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Juniperus communis

Cypress Family [Cupressaceae]

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(ssp. hemisphaerica)
(ssp. nana)

11th May 2012, reservoir, Torver Common, Cumbria. Photo: © RWD
A dense lowish shrub, mostly under 2m high, but can occasionally grow to a more tree-like 7m. Juniper bushes are the darker shrubs here.

11th May 2012, reservoir, Torver Common, Cumbria. Photo: © RWD
Usually short and stubby with a twisted gnarled trunk.

31st May 2007, reservoir, Torver Common, Cumbria. Photo: © RWD
The Bracken here is but 40cm high for comparison.

11th May 2012, reservoir, Torver Common, Cumbria. Photo: © RWD
Trunk of an older specimen; striated, twisted, wind-swept, gnarled and half covered in moss.

11th May 2012, reservoir, Torver Common, Cumbria. Photo: © RWD
The 'berries' are actually cones, and are green at first.

11th May 2012, reservoir, Torver Common, Cumbria. Photo: © RWD
On the left are brownish-purple young cones displaying their 3-segmented nature. More mature green cones on right still partly showing their three-segmented character.

13th June 2008, Lucy's Tongue, Glenridding, Cumbria. Photo: © RWD
Ripe cones turn a blue-black colour. Older ones turn black and very hard.

13th June 2008, Lucy's Tongue, Glenridding, Cumbria. Photo: © RWD
The cones ('berries') still show vestiges of their segmented character with a triangular indentation at the end. On the tree they take about two years to ripen, turning from green to blue, before eventually turning black. Older leaves are stiff, very sharply prickly, and emerge from the stem at nearly right-angles.

13th June 2008, Lucy's Tongue, Glenridding, Cumbria. Photo: © RWD
Younger leaves are less sharply prickly and angled forwards. All leaves are V-shaped, linear, and have a glaucous-green stripe (stomatal band) along the centre-line on the inside (concave) face.

13th June 2008, Lucy's Tongue, Glenridding, Cumbria. Photo: © RWD
The plant is dioecious, with male and female flowers usually on differing plants. Your Author thinks these knobbly brown projections may be the male flowers, but he cannot be sure. The flowers themselves are yellow and small. Your Author regrets he has no photographs of the flowers (male or female) yet...

24th April 2012, Gait Barrows, Silverdale, Cumbria. Photo: © RWD
These light-green cone-looking projections appear to be young side-shoots of stacked leaves.

24th April 2012, Gait Barrows, Silverdale, Cumbria. Photo: © RWD
The side-shoots get longer, the leaf nature more obvious.

11th May 2012, reservoir, Torver Common, Cumbria. Photo: © RWD
The Author does not know why these side-shoots appear brown rather than green, but they may contribute to the ridged nature of stems.

13th June 2008, Lucy's Tongue, Glenridding, Cumbria. Photo: © RWD
All the stems have ridges, with older stems becoming more brown.

13th June 2008, Lucy's Tongue, Glenridding, Cumbria. Photo: © RWD
A fairly old stem with ridged and knobbly appearance.

11th Feb 2013, home, Juniper Berries Photo: © RWD
Still in the jar, Juniper berries shrink and wrinkle to about half their original size when dried such that they are about the size of dried black pepper corms.

9th Dec 2016, Greenside Rd. Glenridding, Cumbria. Photo: © RWD
A fungus-like organism more closely related to Brown Algae called Phytophthora infects many trees and some shrubs. It is the species Phytophthora austrocedrae (sometimes called Phytophthora austrocedri, probably by Americans) which infects Common Juniper. Other Phytophthora species infect and affect other species of tree. It is easily spread, and can cause the death of the tree/shrub. The symptoms are usually a weeping of a dark-coloured liquid from the bark which dries to a brittle crust. Juniper shrubs infected with this organism are spreading in the Glenridding area of Cumbria (and probably other areas too). Walkers are advised to stay on the path and take decontaminatary precautions afterwards.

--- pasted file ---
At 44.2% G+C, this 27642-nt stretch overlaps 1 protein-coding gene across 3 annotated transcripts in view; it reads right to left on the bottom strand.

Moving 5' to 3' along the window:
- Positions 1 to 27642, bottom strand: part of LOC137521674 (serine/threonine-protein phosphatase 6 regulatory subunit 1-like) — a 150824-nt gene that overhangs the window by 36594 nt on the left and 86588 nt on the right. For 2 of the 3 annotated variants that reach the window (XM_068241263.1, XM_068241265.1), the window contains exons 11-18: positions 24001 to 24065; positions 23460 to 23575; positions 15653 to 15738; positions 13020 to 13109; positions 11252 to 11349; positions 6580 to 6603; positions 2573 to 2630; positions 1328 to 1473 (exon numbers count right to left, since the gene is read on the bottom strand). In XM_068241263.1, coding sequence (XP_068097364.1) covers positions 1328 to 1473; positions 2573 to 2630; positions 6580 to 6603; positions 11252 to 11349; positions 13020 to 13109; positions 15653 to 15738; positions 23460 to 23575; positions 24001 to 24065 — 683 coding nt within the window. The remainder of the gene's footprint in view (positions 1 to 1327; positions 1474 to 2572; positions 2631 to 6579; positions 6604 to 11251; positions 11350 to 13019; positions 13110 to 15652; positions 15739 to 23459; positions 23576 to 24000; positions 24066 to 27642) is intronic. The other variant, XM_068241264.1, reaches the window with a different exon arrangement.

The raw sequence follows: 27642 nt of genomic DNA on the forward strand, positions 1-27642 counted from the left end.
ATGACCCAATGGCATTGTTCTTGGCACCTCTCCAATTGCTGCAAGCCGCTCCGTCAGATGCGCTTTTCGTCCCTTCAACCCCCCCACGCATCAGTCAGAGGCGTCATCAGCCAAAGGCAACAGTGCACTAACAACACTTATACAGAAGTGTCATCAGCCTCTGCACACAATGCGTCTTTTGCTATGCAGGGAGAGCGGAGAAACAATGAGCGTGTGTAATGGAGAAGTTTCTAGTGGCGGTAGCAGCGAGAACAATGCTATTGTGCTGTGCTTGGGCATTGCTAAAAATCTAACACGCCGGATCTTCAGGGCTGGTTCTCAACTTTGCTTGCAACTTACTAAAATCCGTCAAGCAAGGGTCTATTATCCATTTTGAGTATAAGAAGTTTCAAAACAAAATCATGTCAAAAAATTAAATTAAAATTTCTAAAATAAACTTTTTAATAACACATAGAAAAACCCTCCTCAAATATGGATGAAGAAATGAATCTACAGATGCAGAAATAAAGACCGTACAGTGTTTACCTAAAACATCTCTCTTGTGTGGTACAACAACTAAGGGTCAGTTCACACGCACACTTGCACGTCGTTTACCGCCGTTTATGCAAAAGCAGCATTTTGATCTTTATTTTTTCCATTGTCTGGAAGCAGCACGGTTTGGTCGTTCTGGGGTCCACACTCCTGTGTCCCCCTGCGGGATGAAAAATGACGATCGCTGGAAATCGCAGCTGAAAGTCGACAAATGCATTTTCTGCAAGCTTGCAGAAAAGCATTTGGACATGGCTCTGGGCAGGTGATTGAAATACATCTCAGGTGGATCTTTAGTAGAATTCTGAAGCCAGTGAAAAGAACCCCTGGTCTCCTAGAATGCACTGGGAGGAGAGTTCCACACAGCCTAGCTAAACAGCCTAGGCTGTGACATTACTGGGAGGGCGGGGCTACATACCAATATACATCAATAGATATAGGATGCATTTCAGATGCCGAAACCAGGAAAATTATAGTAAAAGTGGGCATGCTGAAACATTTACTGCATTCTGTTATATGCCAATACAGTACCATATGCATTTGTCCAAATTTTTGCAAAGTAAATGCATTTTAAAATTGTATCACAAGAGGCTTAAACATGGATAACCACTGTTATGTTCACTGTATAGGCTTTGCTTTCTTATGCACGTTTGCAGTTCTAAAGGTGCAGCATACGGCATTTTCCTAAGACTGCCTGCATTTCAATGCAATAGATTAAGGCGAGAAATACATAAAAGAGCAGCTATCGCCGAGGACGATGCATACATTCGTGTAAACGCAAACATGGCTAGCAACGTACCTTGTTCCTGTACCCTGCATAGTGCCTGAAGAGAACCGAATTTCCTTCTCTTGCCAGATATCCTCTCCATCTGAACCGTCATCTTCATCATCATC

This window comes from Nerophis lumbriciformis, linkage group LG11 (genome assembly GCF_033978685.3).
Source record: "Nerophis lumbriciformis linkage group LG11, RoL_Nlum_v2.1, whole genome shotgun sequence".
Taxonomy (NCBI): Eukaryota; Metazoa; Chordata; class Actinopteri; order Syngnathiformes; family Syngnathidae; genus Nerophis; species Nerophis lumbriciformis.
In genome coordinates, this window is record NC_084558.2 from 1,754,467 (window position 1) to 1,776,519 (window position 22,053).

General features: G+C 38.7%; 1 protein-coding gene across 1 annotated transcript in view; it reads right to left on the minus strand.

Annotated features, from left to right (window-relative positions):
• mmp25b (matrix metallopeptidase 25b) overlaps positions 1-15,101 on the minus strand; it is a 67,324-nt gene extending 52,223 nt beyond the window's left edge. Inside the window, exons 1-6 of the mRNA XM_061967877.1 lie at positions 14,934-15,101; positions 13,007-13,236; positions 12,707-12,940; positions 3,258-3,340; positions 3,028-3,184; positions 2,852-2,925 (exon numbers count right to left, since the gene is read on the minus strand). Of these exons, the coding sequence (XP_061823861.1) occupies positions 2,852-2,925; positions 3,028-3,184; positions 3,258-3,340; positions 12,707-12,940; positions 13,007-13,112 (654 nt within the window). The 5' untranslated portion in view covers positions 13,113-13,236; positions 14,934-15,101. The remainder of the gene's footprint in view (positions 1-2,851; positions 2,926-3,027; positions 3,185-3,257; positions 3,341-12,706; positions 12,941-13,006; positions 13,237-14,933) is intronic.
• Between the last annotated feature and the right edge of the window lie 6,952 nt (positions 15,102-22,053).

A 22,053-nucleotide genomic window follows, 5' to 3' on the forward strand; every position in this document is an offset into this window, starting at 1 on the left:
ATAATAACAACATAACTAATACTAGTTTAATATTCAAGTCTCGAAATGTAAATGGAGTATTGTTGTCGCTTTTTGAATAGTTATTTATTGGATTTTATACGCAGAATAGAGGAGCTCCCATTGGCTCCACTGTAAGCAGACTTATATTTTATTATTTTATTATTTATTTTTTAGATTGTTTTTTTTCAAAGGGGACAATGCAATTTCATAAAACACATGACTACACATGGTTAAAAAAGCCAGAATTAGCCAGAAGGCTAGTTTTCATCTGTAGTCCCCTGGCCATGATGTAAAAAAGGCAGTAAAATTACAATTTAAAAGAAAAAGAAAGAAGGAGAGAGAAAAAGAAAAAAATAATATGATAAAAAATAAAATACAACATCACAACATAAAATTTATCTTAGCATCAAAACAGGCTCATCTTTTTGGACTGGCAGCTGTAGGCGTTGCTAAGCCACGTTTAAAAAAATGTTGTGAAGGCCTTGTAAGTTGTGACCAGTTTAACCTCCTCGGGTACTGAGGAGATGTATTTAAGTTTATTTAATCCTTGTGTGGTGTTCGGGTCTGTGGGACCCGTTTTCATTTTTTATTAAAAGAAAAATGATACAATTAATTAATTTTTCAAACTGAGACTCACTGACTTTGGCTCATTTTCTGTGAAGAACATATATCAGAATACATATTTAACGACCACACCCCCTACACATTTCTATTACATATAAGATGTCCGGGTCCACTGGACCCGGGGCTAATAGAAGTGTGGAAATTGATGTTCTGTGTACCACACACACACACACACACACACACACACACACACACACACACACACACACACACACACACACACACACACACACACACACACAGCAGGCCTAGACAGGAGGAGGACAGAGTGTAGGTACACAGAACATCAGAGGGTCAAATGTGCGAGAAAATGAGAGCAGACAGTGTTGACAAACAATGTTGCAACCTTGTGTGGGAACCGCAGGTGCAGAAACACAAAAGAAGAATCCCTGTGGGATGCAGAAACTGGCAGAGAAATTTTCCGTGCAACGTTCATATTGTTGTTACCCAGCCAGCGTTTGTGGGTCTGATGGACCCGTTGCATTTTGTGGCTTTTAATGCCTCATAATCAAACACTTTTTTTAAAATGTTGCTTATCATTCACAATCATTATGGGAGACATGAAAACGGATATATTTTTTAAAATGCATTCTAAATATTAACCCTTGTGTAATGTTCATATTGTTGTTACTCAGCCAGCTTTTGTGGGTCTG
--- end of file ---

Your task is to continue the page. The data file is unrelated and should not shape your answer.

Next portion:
Easily confused with : Yew [a bush with similar height, jizz and leaves, but the leaves of (most species of) Common Juniper are sharp (to the point of hurting) at the tip]

Easily mistaken for : Chinese Juniper (Juniperus chinensis) but has leaves in two differing forms. Young leaves look similar to the needle leaves of Common Juniper, but are less sharp, and peel away gradually from the stem rather than at right-angles. But older specimens lack these needle leaves altogether and have knobbly green bulges (scale leaves) along the stem much like many Cypress bushes possess.

Common Juniper comes in three sub-species:

  • Juniperus communis ssp. communis - Spreading shrub to erect tree. Leaves tapering to a very sharp point! Underside of leaf (in stomatal band) grey-white. Very localised, but found throughout much of Britain and Ireland on either acid or limestone soils. Absent from most of South West Britain, Central and Southern England.
  • Juniperus communis ssp. hemisphaerica - Low compact shrub, not a tree. Leaves tapering to a very sharp point! Underside of leaf (in stomatal band) pure-white. Found only in sea cliffs of West Cornwall. [Similar plants found in Pembrokeshire are probably extreme forms of ssp. communis]
  • Juniperus communis ssp. nana (Dwarf Juniper) - Procumbent matted shrub, lower than either above. Leaves abruptly tapered so that the point is not sharp or painful to touch like the other 2 above. Underside of leaf (in stomatal band) pure-white. Found in NW Wales, NW England, West & North of Ireeland, Central & NW Scotland.
Your Author was told that those Junipers shown on here which your Author found east of Coniston Lake in the Torver Common area are of 'Hybrid Juniper'. Unfortunately, there is no 'Hybrid Juniper'!!

Your Author thinks the above photos are all of Juniperus communis ssp. communis. (Now confirmed as true for all 17 photos).

The bark or berries of Juniper yield a brown dye when using chrome mordants.